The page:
The cardinal assures the cardinals and bishops: “I do not suggest a protest, but at least a sweet lament with a request: that at least the votes of the bishops and the votes of the laypeople be counted separately.”
The prelate also takes issue with the overall timing of the synod. “There has been no explanation at all for the addition (halfway through) of another synodal session for 2024,” Zen writes. He wonders whether “the organizers, not sure to be able to reach during this session their goals, are opting for more time to maneuver. But, if what the Holy Spirit has wanted to say is clarified through the voting of the bishops, what is the need of another session?”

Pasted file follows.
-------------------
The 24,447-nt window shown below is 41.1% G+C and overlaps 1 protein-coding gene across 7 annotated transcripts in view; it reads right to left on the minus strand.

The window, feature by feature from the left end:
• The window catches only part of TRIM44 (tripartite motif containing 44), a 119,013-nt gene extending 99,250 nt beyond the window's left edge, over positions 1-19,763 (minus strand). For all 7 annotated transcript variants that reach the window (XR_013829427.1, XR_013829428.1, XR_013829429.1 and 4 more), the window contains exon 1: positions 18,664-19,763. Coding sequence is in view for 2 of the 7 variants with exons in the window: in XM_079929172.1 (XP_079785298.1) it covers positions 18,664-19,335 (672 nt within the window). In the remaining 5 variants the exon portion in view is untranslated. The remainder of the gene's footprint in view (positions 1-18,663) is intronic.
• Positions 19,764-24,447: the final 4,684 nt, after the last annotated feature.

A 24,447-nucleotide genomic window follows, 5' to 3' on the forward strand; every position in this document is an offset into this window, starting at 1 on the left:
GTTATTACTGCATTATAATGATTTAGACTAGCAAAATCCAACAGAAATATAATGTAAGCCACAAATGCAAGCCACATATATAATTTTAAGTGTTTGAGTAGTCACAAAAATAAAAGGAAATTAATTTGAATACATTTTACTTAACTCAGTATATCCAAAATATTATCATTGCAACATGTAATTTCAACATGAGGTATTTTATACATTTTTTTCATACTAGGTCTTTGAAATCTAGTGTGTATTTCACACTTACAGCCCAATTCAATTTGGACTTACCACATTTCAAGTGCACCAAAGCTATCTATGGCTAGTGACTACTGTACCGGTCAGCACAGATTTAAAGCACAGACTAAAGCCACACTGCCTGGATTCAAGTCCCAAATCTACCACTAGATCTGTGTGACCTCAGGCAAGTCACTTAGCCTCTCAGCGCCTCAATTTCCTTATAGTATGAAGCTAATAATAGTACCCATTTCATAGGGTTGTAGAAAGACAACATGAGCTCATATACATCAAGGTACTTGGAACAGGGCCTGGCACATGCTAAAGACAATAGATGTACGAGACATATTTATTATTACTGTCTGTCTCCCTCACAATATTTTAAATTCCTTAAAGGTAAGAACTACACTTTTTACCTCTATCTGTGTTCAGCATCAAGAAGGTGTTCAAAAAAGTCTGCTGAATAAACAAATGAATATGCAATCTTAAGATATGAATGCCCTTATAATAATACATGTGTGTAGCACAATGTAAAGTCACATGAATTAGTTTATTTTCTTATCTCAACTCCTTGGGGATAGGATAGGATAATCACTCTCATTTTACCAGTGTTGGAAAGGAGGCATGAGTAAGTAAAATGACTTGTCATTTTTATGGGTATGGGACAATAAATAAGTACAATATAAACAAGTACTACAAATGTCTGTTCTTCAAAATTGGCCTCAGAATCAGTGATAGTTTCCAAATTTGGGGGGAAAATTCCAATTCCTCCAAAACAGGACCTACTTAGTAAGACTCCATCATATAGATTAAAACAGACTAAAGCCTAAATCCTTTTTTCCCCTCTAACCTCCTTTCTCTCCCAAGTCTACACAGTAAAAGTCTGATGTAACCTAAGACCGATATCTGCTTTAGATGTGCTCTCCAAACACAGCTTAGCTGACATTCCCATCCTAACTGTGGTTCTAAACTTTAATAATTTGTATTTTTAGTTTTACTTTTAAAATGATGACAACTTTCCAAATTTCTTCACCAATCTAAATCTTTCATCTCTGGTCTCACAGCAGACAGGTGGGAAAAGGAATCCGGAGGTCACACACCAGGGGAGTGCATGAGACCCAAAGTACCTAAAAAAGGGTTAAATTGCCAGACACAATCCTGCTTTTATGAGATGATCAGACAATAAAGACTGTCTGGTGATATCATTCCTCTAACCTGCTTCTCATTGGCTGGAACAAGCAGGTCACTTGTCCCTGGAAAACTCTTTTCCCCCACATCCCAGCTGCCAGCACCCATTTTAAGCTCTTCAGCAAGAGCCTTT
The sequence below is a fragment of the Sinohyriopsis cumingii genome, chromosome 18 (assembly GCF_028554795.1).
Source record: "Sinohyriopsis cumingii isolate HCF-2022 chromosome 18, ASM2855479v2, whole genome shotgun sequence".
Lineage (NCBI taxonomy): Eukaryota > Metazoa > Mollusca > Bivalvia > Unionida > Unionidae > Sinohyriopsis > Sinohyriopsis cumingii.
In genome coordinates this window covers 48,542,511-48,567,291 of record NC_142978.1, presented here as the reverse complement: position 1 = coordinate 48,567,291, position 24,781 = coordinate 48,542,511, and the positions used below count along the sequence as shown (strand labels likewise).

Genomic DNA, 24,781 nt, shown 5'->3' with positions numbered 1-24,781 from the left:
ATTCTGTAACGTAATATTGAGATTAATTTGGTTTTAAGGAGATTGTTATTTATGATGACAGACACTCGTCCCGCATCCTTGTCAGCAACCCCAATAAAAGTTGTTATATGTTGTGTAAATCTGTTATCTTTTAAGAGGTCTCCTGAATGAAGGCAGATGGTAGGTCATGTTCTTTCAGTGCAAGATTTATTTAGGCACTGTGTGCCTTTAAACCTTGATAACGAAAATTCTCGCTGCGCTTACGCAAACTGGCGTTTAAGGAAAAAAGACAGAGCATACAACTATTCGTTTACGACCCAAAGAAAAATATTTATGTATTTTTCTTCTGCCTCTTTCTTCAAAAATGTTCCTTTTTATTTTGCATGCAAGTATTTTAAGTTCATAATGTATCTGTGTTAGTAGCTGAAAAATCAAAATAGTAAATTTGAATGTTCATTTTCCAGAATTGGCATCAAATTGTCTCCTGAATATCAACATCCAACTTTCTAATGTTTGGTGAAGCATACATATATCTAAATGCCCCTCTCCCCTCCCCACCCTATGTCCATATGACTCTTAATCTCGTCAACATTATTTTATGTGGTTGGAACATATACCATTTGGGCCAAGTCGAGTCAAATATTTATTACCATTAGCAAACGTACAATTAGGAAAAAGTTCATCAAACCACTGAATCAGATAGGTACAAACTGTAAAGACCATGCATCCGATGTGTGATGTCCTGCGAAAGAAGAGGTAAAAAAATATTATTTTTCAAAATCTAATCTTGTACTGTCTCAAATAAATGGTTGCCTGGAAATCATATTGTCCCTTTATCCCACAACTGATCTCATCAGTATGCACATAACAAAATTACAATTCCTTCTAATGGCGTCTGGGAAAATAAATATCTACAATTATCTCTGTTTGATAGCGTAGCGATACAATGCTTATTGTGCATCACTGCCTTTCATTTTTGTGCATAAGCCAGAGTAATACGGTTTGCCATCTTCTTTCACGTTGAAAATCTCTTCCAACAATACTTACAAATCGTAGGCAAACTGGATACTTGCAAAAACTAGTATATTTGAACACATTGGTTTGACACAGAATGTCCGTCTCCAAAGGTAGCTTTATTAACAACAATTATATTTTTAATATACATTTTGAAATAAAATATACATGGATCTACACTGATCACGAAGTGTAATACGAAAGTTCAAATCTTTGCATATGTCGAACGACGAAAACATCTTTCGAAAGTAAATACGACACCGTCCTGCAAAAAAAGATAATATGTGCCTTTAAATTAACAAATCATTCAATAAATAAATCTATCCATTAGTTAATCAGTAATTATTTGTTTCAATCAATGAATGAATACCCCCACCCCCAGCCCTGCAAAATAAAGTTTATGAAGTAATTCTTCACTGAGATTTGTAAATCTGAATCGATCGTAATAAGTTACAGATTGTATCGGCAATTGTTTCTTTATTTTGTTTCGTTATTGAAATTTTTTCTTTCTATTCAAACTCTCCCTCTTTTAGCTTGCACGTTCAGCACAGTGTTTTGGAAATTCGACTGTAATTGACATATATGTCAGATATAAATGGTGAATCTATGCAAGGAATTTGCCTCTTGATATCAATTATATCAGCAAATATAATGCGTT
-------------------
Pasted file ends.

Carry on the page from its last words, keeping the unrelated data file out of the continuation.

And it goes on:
The need for robust dialogue
The cardinal also accuses the organizers of trying to avoid honest, spirited discussions, stating it’s through such open, robust dialogue — much like during Vatican II — that the Holy Spirit truly operates.
“It seems to me that at Vatican II, before reaching an almost unanimous conclusion, they devoted a lot of time to spirited discussions. It was there that the Holy Spirit worked. To avoid discussions is to avoid the truth.”
The letter calls upon bishops to not merely obey procedural directives unquestioningly, urging them to have accumulated prayers well in advance of the synod, emulating St. John XXIII’s spiritual preparations before Vatican II.
“I am aware that in the Synod on the Family, the Holy Father rejected suggestions presented by several cardinals and bishops precisely regarding the procedure. If you, however, respectfully present a petition supported by numerous signatories, perhaps this will be accepted. In any case, you will have done your duty. To accept an unreasonable procedure is to condemn the synod to failure.”